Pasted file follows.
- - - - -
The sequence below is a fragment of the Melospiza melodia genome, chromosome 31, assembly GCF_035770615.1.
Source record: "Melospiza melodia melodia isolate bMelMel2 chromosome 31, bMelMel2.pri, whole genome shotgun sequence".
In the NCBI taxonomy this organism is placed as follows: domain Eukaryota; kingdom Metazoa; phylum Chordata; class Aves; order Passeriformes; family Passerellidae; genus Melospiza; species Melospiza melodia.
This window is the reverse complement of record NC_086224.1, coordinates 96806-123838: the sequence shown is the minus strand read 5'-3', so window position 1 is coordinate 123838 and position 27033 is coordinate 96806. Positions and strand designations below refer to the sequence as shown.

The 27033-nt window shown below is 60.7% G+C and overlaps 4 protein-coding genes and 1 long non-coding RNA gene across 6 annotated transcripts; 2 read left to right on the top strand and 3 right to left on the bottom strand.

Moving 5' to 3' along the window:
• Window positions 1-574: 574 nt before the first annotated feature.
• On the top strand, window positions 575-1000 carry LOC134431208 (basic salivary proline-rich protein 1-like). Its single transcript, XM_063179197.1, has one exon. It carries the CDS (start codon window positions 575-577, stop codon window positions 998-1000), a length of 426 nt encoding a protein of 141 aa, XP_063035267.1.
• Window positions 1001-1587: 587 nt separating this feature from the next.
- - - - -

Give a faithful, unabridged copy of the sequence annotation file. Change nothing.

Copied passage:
The sequence below is a fragment of the Melospiza melodia genome, chromosome 31, assembly GCF_035770615.1.
Source record: "Melospiza melodia melodia isolate bMelMel2 chromosome 31, bMelMel2.pri, whole genome shotgun sequence".
In the NCBI taxonomy this organism is placed as follows: domain Eukaryota; kingdom Metazoa; phylum Chordata; class Aves; order Passeriformes; family Passerellidae; genus Melospiza; species Melospiza melodia.
This window is the reverse complement of record NC_086224.1, coordinates 96806-123838: the sequence shown is the minus strand read 5'-3', so window position 1 is coordinate 123838 and position 27033 is coordinate 96806. Positions and strand designations below refer to the sequence as shown.

The 27033-nt window shown below is 60.7% G+C and overlaps 4 protein-coding genes and 1 long non-coding RNA gene across 6 annotated transcripts; 2 read left to right on the top strand and 3 right to left on the bottom strand.

Moving 5' to 3' along the window:
• Window positions 1-574: 574 nt before the first annotated feature.
• On the top strand, window positions 575-1000 carry LOC134431208 (basic salivary proline-rich protein 1-like). Its single transcript, XM_063179197.1, has one exon. It carries the CDS (start codon window positions 575-577, stop codon window positions 998-1000), a length of 426 nt encoding a protein of 141 aa, XP_063035267.1.
• Window positions 1001-1587: 587 nt separating this feature from the next.